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Ray Pride

By Ray Pride Pride@moviecitynews.com

Yo La Tengo’s “I’ll Be Around” (4’49”), as seen in Bon Appetit

Video by Phil Morrison.
From Bon Appetit:
Why did you decide to put the recipe, and the rest of the text, over the video?
Ira Kaplan: It was the director’s idea, and we liked it. I think the first thought was that we liked the idea of information–there’s lyrics, there’s lyrics that aren’t part of the song, and there’s the recipe onscreen. I think it’s at a point where the text provides information, but it also obfuscates as well. I don’t think anyone knew until they saw it if it was going to work, but conceptually, it had the capacity of touching on a couple of bases that would otherwise be hard to show visually.
Why the eating scene?
IK: I’m not dying to talk about the meaning of the song, but we felt that it was appropriate to the spirit of the song, and I don’t think in particularly obscure ways… [Bass player] James McNew has made the tortilla before, but we hadn’t made the tortilla soup. So the tortilla was the first part of the menu, then we needed a complete meal.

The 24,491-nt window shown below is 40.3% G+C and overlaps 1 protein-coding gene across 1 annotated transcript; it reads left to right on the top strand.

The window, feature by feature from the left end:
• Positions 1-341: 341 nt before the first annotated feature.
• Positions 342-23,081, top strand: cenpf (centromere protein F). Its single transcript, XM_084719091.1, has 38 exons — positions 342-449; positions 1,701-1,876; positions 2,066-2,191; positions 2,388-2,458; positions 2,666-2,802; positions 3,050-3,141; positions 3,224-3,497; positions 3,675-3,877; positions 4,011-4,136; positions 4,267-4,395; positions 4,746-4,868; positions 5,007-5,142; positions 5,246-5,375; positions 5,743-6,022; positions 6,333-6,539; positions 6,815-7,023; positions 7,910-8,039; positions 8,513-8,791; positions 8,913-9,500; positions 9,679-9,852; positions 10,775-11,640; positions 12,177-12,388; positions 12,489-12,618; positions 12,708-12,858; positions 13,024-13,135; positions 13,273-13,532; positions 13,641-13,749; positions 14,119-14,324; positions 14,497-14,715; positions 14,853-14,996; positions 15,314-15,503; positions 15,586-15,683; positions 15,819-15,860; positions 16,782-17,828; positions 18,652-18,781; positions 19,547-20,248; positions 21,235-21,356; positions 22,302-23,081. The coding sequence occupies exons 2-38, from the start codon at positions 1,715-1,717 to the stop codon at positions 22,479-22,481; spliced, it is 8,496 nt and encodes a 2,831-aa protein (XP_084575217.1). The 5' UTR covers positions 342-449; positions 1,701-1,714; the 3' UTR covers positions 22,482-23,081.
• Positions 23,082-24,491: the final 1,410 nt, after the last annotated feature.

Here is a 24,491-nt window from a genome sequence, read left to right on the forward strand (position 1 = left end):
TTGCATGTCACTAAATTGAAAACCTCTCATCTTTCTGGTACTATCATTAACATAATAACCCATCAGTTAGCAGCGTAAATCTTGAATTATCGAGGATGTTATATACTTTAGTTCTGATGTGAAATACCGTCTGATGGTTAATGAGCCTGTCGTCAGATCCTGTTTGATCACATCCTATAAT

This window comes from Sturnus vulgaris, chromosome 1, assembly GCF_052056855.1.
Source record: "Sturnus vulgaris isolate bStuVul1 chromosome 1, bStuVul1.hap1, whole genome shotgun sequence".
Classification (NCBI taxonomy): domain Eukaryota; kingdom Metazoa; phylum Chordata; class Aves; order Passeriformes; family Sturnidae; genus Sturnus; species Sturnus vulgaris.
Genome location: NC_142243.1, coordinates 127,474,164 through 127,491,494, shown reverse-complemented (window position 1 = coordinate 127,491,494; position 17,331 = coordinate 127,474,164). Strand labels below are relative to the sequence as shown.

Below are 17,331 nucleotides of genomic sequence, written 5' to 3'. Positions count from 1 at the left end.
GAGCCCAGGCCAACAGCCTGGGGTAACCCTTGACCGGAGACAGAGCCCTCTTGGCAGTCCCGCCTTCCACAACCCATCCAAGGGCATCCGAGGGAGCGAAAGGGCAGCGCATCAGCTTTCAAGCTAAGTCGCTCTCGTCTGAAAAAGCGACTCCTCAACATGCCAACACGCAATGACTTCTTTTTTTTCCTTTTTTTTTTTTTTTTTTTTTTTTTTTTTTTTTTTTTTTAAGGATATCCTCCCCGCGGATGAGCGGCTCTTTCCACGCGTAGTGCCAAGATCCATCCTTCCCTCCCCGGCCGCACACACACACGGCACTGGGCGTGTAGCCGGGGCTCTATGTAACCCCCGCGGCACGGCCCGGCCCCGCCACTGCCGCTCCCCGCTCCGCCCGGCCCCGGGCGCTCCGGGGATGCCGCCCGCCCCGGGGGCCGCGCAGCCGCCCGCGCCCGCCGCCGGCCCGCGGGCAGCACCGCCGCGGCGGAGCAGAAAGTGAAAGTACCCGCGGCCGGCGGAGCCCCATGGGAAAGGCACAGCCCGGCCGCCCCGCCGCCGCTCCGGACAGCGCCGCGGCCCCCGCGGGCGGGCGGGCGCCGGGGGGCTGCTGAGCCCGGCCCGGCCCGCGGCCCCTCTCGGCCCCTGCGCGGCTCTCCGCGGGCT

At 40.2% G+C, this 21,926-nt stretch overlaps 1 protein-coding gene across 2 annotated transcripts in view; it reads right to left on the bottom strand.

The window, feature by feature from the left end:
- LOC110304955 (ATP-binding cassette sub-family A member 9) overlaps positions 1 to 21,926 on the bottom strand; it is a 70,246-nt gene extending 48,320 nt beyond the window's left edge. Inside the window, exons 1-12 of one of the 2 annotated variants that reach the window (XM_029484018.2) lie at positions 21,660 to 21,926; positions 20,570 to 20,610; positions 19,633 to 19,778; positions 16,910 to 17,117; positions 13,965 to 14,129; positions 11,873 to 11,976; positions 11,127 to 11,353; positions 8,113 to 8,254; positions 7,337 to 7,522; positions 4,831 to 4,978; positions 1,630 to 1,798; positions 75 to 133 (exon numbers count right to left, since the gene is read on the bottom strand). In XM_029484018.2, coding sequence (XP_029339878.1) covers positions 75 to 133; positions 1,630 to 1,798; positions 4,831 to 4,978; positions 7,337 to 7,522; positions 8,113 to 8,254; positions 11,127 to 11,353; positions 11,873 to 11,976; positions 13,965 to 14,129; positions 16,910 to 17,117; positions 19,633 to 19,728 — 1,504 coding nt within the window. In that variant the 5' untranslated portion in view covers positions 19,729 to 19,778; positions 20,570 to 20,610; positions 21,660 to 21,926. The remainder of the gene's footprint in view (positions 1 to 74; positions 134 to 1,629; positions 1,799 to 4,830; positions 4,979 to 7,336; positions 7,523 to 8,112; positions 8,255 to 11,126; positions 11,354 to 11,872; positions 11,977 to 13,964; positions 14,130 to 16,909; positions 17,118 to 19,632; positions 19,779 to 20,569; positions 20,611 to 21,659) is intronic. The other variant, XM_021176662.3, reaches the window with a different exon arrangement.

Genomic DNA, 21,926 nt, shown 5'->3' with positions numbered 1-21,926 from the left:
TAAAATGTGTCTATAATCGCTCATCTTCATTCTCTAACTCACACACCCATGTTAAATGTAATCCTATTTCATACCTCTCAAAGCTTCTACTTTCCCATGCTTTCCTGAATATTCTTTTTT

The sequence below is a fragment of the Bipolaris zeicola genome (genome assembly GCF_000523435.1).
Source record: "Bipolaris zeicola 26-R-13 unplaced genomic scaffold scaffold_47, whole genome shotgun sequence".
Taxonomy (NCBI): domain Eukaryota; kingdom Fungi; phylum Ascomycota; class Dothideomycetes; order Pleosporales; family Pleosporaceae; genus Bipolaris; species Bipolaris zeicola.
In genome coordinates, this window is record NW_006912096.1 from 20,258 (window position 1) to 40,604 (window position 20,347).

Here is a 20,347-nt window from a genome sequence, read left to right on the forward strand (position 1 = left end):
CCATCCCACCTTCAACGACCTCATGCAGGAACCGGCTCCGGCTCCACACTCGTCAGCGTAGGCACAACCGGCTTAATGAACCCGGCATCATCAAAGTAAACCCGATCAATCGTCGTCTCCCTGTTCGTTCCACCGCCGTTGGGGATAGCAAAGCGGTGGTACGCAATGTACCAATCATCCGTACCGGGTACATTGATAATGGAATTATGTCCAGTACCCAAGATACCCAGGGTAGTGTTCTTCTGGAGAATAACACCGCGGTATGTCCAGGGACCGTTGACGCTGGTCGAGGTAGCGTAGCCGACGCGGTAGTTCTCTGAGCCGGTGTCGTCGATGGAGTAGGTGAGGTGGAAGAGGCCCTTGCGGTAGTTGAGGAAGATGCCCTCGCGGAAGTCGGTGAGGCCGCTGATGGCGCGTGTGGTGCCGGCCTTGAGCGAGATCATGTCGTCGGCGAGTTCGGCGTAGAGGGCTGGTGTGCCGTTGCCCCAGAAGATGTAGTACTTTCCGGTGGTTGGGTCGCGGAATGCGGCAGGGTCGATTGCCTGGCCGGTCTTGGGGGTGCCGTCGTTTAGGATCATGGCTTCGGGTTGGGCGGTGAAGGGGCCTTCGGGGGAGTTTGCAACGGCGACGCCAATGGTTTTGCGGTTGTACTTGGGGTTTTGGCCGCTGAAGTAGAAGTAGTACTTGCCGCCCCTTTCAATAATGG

And were you actually cooking it on-screen?
IK: Oh yeah. We’re not actors.

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DENNIS COOPER

The next thing that really changed my world and thoroughly influenced my writing were the films of Robert Bresson. When I discovered them in the late seventies, I felt I had found the final ingredient I needed to write the fiction I wanted to write.

INTERVIEWER

What was the final ingredient?

DENNIS COOPER

Recognizing that the films were entirely about emotion and, to me, ­ profoundly moving while, at the same time, stylistically inexpressive and monotonic. On the surface, they were nothing but style, and the style was extremely rigorous to boot, but they seemed almost transparent and purely content driven. Bresson’s use of untrained nonactors influenced my concentration on characters who are amateurs or noncharacters or characters who are ill equipped to handle the job of manning a story line or holding the reader’s attention in a conventional way. Altogether, I think Bresson’s films had the greatest influence on my work of any art I’ve ever encountered. In fact, the first fiction of mine that was ever published was a chapbook called “Antoine Monnier,” which was a god-awful, incompetent attempt to rewrite Bresson’s film Le diable ­probablement as a pornographic novella. So I came to writing novels through a channel that included experimental fiction, poetry, and nonliterary influences pretty much exclusively. I never read normal novels with any real interest or close attention.
~ Dennis Cooper Discovers Bresson

The whole world within reach.
~ Filmmaker Peter Hutton

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